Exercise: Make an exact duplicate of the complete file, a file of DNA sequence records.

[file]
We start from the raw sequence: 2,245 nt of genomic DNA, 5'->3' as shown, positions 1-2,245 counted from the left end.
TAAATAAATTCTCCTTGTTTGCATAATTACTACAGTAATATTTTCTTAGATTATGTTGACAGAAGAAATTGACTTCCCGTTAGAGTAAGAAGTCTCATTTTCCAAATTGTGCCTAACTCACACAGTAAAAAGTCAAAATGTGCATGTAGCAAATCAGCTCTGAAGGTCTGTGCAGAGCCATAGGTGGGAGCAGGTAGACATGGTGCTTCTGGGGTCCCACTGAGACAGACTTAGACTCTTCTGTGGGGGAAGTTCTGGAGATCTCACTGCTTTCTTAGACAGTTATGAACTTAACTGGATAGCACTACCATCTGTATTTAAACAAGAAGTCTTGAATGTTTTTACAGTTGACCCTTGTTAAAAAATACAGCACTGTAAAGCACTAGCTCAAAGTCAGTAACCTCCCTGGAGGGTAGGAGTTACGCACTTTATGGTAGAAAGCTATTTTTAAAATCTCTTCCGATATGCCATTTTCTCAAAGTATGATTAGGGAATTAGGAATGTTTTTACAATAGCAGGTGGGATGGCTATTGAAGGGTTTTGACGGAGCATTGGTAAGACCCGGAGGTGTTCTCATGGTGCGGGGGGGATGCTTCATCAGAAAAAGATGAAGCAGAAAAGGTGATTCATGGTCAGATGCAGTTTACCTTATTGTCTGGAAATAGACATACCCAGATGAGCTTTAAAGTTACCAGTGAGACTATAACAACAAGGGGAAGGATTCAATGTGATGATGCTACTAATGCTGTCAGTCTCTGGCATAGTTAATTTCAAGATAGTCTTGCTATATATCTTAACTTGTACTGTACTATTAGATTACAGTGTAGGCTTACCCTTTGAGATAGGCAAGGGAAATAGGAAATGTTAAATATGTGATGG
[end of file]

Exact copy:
We start from the raw sequence: 2,245 nt of genomic DNA, 5'->3' as shown, positions 1-2,245 counted from the left end.
TAAATAAATTCTCCTTGTTTGCATAATTACTACAGTAATATTTTCTTAGATTATGTTGACAGAAGAAATTGACTTCCCGTTAGAGTAAGAAGTCTCATTTTCCAAATTGTGCCTAACTCACACAGTAAAAAGTCAAAATGTGCATGTAGCAAATCAGCTCTGAAGGTCTGTGCAGAGCCATAGGTGGGAGCAGGTAGACATGGTGCTTCTGGGGTCCCACTGAGACAGACTTAGACTCTTCTGTGGGGGAAGTTCTGGAGATCTCACTGCTTTCTTAGACAGTTATGAACTTAACTGGATAGCACTACCATCTGTATTTAAACAAGAAGTCTTGAATGTTTTTACAGTTGACCCTTGTTAAAAAATACAGCACTGTAAAGCACTAGCTCAAAGTCAGTAACCTCCCTGGAGGGTAGGAGTTACGCACTTTATGGTAGAAAGCTATTTTTAAAATCTCTTCCGATATGCCATTTTCTCAAAGTATGATTAGGGAATTAGGAATGTTTTTACAATAGCAGGTGGGATGGCTATTGAAGGGTTTTGACGGAGCATTGGTAAGACCCGGAGGTGTTCTCATGGTGCGGGGGGGATGCTTCATCAGAAAAAGATGAAGCAGAAAAGGTGATTCATGGTCAGATGCAGTTTACCTTATTGTCTGGAAATAGACATACCCAGATGAGCTTTAAAGTTACCAGTGAGACTATAACAACAAGGGGAAGGATTCAATGTGATGATGCTACTAATGCTGTCAGTCTCTGGCATAGTTAATTTCAAGATAGTCTTGCTATATATCTTAACTTGTACTGTACTATTAGATTACAGTGTAGGCTTACCCTTTGAGATAGGCAAGGGAAATAGGAAATGTTAAATATGTGATGG